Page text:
The Administration Cluster will continue working around finance, campus support, staff coordination, and short and long term fiscal and community health. I cannot commend this group enough, with Reba, the Finance Committee, and the Vestry, in particular, for holding so many details.
I am asking the Liturgy and Creative Expression Cluster to focus as follows: I would like a small group of medical professionals to work alongside the vergers, Cynthia, Will, and myself to look at important recommendations as to what our worship life will evolve into over the next several weeks, coordinating with the Bishop and diocesan frameworks as well. Our worship decisions will follow medical data, not personal opinions. And I know there is grief around the distancing, and that is real.
To that end, I am asking Cynthia and the Compassion Cluster to gather a group of counselors and therapists and develop a framework for spaces that can hold these important conversations around grief, anxiety, fear, and even anger. I want to commend Cheryl Kelly and Cynthia for their work with the seminar last Saturday, opening up a space for around 30 folks who logged on to look at these deeper conversations. The team is already at work with conversations around grief and fear, stress and anxiety, with social disruption, and we are looking at offering spaces for anyone to gain the support they need as we settle into this longer-term reality.
The Formation Cluster will continue its great work with online classes and opportunities for spiritual formation. This connects to the incredible work that Children of Grace has done with the teachers and Ansley and Meg moving to an online platform. I am proud of the resources we are offering. And I want to say here that I truly believe the Spirit was at work, given that we invested in 2019 in setting up a new website as well as moving our office functioning online, using the cloud. These two pieces have been absolutely vital for our transition to an online platform, and Jennifer Williams has been a wizard to utilize the website.
Finally, I am asking the Participation Cluster to have a particular role in this framework. This is the group who works to organize parish events as well as welcome in those who are new to the parish. I am asking them to be a space to brainstorm creative ways to foster connection in the parish. These extended days are going to ask us to be imaginative and creative, and I have no doubt that we will develop fascinating opportunities for parish life.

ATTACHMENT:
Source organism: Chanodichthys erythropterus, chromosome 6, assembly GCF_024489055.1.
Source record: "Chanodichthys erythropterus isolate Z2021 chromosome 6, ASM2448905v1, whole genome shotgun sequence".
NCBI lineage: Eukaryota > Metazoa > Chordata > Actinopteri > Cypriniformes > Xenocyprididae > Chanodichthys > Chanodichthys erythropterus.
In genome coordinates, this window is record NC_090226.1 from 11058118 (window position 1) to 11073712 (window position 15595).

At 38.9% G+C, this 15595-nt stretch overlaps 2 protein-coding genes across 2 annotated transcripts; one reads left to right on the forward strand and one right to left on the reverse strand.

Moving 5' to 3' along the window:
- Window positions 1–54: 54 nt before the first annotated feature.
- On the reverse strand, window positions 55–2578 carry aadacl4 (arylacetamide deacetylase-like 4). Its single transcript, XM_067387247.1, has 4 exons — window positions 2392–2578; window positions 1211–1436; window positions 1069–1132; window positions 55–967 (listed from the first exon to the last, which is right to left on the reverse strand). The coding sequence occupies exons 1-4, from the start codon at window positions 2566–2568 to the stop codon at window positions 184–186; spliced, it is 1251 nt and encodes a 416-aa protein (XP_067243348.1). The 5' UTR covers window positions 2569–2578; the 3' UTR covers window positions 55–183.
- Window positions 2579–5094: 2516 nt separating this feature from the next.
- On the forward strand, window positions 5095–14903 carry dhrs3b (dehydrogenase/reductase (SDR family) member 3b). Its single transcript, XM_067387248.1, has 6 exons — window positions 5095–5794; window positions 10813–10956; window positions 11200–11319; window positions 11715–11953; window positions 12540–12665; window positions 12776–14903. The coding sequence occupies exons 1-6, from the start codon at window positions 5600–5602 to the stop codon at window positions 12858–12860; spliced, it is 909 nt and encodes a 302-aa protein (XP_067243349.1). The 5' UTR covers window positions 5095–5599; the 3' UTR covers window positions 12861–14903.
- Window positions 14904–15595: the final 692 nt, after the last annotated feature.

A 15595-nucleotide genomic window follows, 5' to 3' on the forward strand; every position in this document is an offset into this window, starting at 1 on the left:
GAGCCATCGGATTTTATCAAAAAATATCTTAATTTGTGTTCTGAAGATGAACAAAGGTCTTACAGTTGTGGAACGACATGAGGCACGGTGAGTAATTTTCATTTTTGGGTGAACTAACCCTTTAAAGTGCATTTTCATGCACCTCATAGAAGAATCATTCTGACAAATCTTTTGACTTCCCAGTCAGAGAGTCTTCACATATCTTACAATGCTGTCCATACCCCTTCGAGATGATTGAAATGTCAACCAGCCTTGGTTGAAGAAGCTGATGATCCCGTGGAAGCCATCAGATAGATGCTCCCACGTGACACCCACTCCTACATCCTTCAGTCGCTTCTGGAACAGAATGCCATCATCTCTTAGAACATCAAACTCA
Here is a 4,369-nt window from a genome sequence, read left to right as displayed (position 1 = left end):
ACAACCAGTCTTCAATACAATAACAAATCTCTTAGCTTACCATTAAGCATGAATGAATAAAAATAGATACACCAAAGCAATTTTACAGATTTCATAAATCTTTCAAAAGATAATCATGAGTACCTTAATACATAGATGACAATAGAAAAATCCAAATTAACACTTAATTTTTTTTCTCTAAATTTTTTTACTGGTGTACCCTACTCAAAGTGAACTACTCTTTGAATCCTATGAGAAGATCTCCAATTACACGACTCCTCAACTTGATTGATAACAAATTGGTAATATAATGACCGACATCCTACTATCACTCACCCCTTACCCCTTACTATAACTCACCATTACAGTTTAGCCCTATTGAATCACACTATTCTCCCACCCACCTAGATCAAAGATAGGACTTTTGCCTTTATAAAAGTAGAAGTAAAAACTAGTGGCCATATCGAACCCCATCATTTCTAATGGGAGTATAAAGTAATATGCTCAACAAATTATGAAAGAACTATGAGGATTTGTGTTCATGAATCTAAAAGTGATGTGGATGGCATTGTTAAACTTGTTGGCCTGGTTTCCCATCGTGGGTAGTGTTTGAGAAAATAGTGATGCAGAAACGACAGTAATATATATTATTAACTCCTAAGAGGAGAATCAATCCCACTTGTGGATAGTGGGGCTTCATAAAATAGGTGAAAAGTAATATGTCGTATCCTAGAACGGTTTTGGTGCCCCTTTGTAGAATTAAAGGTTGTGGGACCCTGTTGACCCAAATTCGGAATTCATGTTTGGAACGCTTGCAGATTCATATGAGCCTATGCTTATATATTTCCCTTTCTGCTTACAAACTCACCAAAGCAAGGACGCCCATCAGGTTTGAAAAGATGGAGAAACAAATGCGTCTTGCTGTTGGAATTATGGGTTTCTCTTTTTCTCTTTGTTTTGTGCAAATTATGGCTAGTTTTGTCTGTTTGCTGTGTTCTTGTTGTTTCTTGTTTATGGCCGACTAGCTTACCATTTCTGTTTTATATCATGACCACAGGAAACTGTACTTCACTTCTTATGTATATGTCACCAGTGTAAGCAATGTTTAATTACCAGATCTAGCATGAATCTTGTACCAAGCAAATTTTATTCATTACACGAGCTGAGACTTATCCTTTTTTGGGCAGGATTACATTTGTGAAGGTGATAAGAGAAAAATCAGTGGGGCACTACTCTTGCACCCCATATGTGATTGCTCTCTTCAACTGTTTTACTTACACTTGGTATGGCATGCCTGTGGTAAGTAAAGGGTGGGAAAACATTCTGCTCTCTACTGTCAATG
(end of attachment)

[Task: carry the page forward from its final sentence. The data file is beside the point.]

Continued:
A couple of calendar items to be aware of:
I want to shift, toward the end, to this reflection point.
This morning on the call, we stressed with each other that we don’t have a lot of answers right now. We have many, many questions, and things feel uncertain. We feel a lot of things, and many motivations, concerns, anxieties, and such are bubbling up in all of us in different ways.
To that end, this is exactly what we have been talking about for years where we see the importance of cultivating a practice of prayer in our daily lives. I have been texting the bishop to explore ways to gather reflections from clergy around the diocese who are reflecting on their own practices of prayer, to share with the diocese to help strengthen the understanding of how crucial prayer is in our lives right now. When we talk about a contemplative posture, perhaps we see it more readily now than we did when we were comfortable: how can we prayerfully respond to the challenges we encounter, being aware of the Spirit’s indwelling presence in our lives?
How can we recognize the limits of what we can do, on one hand, with the opportunity for spiritual imagination, on the other?
What does our practice of faith look like today? In the next few weeks? In the months to come?
We actually discover, in the absence of Communion, how deeply we yearn to taste and see God’s presence in our lives. And we should pay attention to that.
The Spirit is transforming us as a community, inviting us into a deeper embodiment of grace that is rooted in wisdom and compassion.
I know these almost six weeks have been surreal for you. They sure have been for me. I had enormous anxieties when we first shifted to home on March 13, and while I still have some anxieties that I think are normal given the circumstances, I also find myself being enormously grateful–and even having a sense of peace that we are doing what we can, given where we find ourselves, and that we are all doing it together, grounded in prayer while being grateful for the Spirit’s guidance.
I know I’ve said this to you before, this quote that Fr. Thomas Keating offered: that the chief thing that separates us from God is the thought that we are separate from God. And I add then that the chief thing that separates us from each other is the thought that we are separate from each other.
I think this is true, and I think we are finding, strange as it is, in our separation, just how real this union with God and each other is. The connections between our hearts are strengthening even more during these days, and I will forever be grateful for each and every one of you.
The Rev. Dr. Stuart Higginbotham
April 22, 2020